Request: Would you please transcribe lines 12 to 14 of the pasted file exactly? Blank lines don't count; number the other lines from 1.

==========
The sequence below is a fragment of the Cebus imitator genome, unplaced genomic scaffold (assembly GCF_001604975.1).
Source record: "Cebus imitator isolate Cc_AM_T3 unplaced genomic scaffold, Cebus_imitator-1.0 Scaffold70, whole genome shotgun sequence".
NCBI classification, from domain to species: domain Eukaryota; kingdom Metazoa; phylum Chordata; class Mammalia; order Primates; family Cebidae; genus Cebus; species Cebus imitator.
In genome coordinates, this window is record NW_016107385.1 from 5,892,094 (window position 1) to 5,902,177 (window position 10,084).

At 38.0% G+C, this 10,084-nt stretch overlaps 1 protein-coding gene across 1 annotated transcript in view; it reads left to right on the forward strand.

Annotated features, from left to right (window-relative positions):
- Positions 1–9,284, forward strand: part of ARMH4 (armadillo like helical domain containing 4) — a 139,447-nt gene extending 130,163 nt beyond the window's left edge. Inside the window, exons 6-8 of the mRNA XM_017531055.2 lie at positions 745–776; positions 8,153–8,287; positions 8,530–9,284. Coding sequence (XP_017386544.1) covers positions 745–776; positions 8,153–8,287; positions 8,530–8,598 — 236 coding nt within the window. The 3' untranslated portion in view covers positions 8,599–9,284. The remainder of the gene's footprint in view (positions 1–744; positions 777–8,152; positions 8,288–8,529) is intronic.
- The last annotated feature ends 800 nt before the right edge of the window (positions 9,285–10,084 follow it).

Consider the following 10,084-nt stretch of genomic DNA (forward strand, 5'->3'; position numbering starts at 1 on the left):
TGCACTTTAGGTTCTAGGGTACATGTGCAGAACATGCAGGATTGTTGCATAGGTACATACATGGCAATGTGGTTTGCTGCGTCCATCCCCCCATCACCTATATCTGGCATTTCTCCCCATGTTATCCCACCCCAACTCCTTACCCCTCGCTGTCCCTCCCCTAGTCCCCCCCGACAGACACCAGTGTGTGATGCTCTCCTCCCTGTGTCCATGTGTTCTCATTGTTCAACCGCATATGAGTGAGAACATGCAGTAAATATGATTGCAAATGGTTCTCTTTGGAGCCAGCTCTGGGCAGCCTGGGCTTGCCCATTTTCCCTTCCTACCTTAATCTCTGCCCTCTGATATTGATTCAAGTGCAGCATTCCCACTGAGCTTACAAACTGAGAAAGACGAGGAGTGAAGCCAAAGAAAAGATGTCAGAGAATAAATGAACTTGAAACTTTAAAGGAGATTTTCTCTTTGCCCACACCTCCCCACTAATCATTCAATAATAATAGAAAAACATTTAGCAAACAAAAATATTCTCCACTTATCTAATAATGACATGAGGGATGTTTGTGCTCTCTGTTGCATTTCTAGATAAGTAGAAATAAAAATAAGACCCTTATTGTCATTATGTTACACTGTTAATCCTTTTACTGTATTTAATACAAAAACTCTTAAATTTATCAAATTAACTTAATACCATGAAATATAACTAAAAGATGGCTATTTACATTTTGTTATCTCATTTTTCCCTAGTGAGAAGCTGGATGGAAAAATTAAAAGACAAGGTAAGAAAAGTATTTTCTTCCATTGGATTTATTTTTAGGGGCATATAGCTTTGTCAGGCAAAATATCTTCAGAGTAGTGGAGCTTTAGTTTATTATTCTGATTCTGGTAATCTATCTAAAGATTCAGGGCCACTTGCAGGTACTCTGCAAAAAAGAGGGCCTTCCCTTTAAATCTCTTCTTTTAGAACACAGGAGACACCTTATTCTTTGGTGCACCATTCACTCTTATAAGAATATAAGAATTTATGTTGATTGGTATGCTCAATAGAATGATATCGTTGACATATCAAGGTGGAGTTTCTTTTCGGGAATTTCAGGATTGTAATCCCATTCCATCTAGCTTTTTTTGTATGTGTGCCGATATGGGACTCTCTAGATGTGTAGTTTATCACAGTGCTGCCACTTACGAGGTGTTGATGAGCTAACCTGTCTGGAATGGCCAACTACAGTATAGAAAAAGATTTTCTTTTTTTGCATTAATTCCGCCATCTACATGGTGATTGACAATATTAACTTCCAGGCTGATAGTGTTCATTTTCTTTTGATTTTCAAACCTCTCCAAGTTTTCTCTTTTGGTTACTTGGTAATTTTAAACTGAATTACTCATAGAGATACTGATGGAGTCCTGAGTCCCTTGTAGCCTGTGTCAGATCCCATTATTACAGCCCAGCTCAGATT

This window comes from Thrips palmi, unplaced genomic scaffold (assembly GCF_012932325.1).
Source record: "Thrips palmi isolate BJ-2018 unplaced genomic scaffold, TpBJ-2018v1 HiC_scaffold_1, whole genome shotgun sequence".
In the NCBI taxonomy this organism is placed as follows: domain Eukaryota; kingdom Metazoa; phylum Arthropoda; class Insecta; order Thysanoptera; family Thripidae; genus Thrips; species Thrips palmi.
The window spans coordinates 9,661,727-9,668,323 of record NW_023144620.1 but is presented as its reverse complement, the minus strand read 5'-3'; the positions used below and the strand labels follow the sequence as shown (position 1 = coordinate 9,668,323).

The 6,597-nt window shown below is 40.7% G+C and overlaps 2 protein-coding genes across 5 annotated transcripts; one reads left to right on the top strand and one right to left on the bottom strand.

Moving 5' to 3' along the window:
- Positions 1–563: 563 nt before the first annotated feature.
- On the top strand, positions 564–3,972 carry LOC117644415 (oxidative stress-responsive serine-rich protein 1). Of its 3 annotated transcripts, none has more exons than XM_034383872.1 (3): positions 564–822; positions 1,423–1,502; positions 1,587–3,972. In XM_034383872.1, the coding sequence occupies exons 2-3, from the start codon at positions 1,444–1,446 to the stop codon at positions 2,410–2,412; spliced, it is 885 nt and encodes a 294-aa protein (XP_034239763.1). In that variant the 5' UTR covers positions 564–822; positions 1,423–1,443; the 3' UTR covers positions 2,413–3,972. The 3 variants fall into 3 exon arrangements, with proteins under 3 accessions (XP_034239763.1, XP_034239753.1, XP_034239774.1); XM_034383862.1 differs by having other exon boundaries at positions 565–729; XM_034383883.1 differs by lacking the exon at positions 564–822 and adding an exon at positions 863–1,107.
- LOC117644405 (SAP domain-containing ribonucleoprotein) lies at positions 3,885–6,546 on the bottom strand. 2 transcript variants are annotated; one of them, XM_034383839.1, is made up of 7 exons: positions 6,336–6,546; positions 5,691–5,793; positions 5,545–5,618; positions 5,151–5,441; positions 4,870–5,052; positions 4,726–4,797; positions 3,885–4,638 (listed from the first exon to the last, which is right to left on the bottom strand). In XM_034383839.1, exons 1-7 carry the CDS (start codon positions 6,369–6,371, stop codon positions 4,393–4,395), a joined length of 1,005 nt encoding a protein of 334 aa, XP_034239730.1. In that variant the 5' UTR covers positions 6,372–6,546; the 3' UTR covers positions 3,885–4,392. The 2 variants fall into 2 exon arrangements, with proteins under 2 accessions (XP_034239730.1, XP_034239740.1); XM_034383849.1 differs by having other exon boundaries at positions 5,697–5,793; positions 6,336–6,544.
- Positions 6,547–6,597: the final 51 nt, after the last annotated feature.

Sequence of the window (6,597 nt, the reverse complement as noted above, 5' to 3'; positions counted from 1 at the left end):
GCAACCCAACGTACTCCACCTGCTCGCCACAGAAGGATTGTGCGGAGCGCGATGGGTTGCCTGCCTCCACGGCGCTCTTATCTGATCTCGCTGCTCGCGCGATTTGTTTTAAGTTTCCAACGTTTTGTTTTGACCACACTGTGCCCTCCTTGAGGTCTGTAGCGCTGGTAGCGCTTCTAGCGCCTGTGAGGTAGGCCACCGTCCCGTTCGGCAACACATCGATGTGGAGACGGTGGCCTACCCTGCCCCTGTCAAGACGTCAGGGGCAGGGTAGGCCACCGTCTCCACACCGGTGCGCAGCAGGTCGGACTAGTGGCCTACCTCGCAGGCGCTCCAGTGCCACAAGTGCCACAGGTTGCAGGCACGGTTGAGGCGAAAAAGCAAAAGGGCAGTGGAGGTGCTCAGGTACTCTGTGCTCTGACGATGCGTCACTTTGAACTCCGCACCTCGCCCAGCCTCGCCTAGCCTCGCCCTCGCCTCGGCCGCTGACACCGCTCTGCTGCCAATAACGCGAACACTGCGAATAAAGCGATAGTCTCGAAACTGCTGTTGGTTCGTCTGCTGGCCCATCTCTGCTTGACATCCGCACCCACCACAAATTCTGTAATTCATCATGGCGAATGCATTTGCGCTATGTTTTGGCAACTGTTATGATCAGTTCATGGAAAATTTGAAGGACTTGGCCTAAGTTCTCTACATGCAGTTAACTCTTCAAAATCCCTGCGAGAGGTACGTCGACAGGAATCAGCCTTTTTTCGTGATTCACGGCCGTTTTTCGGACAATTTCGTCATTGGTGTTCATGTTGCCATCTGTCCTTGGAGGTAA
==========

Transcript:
Source record: "Thrips palmi isolate BJ-2018 unplaced genomic scaffold, TpBJ-2018v1 HiC_scaffold_1, whole genome shotgun sequence".
In the NCBI taxonomy this organism is placed as follows: domain Eukaryota; kingdom Metazoa; phylum Arthropoda; class Insecta; order Thysanoptera; family Thripidae; genus Thrips; species Thrips palmi.
The window spans coordinates 9,661,727-9,668,323 of record NW_023144620.1 but is presented as its reverse complement, the minus strand read 5'-3'; the positions used below and the strand labels follow the sequence as shown (position 1 = coordinate 9,668,323).